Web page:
I am delighted to announce that on August 28th 2016, I became the Creative Thinking World Champion at the 20th Mind Sports Olympiad.

Right now, I am a writer, editor, creative consultant, and performer. I am also the news editor for the Alliance of Independent Authors, running a column every Tuesday on the week’s self-publishing news.

I have an archive page. It’s like one of those olde worlde sweete shoppes full of all kinds of confection, and most definitely the place to go if you want to see examples of my work, read lists of my projects, and find links of commissions and collaborations. If, however, you are sitting there asking yourself, “So this guy’s a writer, I wonder if he ever thought about writing a memoir?” I guess this page is my way of saying, “No, because whilst I’m good at what I do when it comes to editing, even I couldn’t make any kind of coherent narrative out of this.”

I learned some stuff

I am one of those people who turned up in Oxford as a clueless undergraduate and never ended up leaving. Believe me, we are legion. Hang around Radcliffe Square after a particularly heavy storm and you’ll see us emerge, blinking and bemused, from the cracks in the dreaming spires. I followed a First in Theology and Philosophy with a Masters in Theology, and two decades later I found myself back (inasmuch as anyone can be “back” when they never really left), as Head of Administration and Finance at the Faculty of Linguistics, Philology and Phonetics.

I Wrote some stuff

In 2011, my psychological thriller The Company of Fellows was voted “Favourite Oxford Novel” by Blackwell’s readers, but my fiction tends towards the avant garde. In 2009 I wrote a novel interactively on Facebook after which Mashable listed me as one of the top writers on Twitter (I know), and 2013’s Evie and Guy was written wholly in numbers, which earned me a coveted slot in Private Eye’s Pseuds’ Corner.

I spent three very happy years as a columnist for writers’ magazine Words With Jam, have had the pleasure of writing for the mental health magazine One in Four, and contributing to the Guardian Books Blog. If the subject is self-publishing or avant-garde culture, there are very few corners of the internet where you won’t find my scribblings. You can find some of them in the archive. More recently, it’s been a pleasure to be involved in the work of the Alliance of Independent Authors, from being a panellist at their launch in 2012 to speaking at London Book Fair and co-authoring one of their campaign books, Opening Up to Indie Authors.

I spoke some stuff

Like many introverts, I am far happier standing on a stage in front of several hundred than I am prowling like a cornered animal at a small social gathering. As soon as I started writing seriously, I realized I loved performing just as much, and started organising gigs bringing together writers and musicians from across the UK and often further afield. The first event was held at Rough Trade in Brick Lane in early 2010, and that year I won the international spoken prose event Literary Death Match. I took up performance poetry in 2011, set up the touring troupe of troubadours The New Libertines, and taken them to the venues varying from Three Minute Theatre in Manchester’s legendary Afflecks Palace to literary festivals as disparate as Stoke Newington and Chipping Norton.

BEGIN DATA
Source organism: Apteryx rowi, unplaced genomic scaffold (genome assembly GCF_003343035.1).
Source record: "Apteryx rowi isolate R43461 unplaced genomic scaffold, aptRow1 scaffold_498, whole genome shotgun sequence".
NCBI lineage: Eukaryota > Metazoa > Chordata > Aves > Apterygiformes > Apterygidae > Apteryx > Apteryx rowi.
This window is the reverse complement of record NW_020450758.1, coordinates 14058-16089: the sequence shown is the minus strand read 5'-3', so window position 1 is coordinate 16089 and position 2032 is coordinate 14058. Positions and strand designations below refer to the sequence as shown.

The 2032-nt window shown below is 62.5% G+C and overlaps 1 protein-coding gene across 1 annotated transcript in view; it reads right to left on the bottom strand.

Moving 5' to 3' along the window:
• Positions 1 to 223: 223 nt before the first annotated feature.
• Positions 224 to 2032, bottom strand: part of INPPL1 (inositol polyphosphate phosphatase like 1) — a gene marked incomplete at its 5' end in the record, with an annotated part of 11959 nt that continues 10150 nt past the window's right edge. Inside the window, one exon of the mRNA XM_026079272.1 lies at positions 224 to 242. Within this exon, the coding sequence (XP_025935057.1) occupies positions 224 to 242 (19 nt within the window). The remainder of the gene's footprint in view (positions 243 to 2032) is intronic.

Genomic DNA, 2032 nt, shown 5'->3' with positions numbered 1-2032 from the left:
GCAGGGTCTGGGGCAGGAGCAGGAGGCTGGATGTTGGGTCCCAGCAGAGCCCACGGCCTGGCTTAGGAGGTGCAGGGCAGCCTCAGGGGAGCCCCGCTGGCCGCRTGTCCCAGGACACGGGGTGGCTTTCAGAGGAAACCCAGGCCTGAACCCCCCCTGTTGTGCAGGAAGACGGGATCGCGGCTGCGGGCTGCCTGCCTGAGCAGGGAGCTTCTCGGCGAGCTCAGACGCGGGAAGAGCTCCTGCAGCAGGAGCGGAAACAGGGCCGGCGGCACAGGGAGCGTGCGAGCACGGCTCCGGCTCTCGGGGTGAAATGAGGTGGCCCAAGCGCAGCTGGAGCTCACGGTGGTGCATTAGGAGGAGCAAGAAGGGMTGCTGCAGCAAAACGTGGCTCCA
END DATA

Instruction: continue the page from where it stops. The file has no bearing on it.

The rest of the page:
I did some puzzles

I’ve always loved puzzles, but it became serious one particularly miserable winter when I was looking for an excuse not to go outside during the lunch hour at school, and it so happened a school bridge club had just started up. A couple of years on, I was at university, staying up till it was light each morning practising, appearing in five Varsity matches and getting to travel to Europe as a member of the GB under-20 and then under-25 team. In 2000 I became World Intelligence Champion, and was the first person to be awarded grandmaster status for intelligence by the Mind Sports Olympiad. I have also been bronze medallist at the World Creative Thinking Championships (1997) and World Mindmapping Championships (2000).

My competitive puzzling isn’t always so cerebral – before I discovered slam poetry I satisfied my craving for a crowd by appearing on TV game shows from the sublime (winning Countdown, 15-1, The Weakest Link) to the ridiculous (One to Win and Brainteaser anyone?), but the highlight was appearing on Mastermind with the Hannibal Lecter novels as my specialist subject.

I was bad at games. Three decades later I was not so bad at games

I was terrible at games at school. But I have always loved the idea of pushing myself to the absolute extremes of possibility, and extreme sport stars feature high among my heroes. In my late 20s I discovered powerlifting. It had three ingredients that made it perfect: it wasn’t a team sport; when you told people you were a powerlifter they looked at you like you were a bit of a freak; and it had a real simplicity – the aim is to lift more, plain as that. It was exactly this simplicity that drew me to running ultramarathons fifteen years later. Go out of the door and run far. It doesn’t get simpler than that. And if people look at you like you’re weird when you say you’re a powerlifter, try the looks you get when you say you’ve just run 100 kilometres. Without stopping.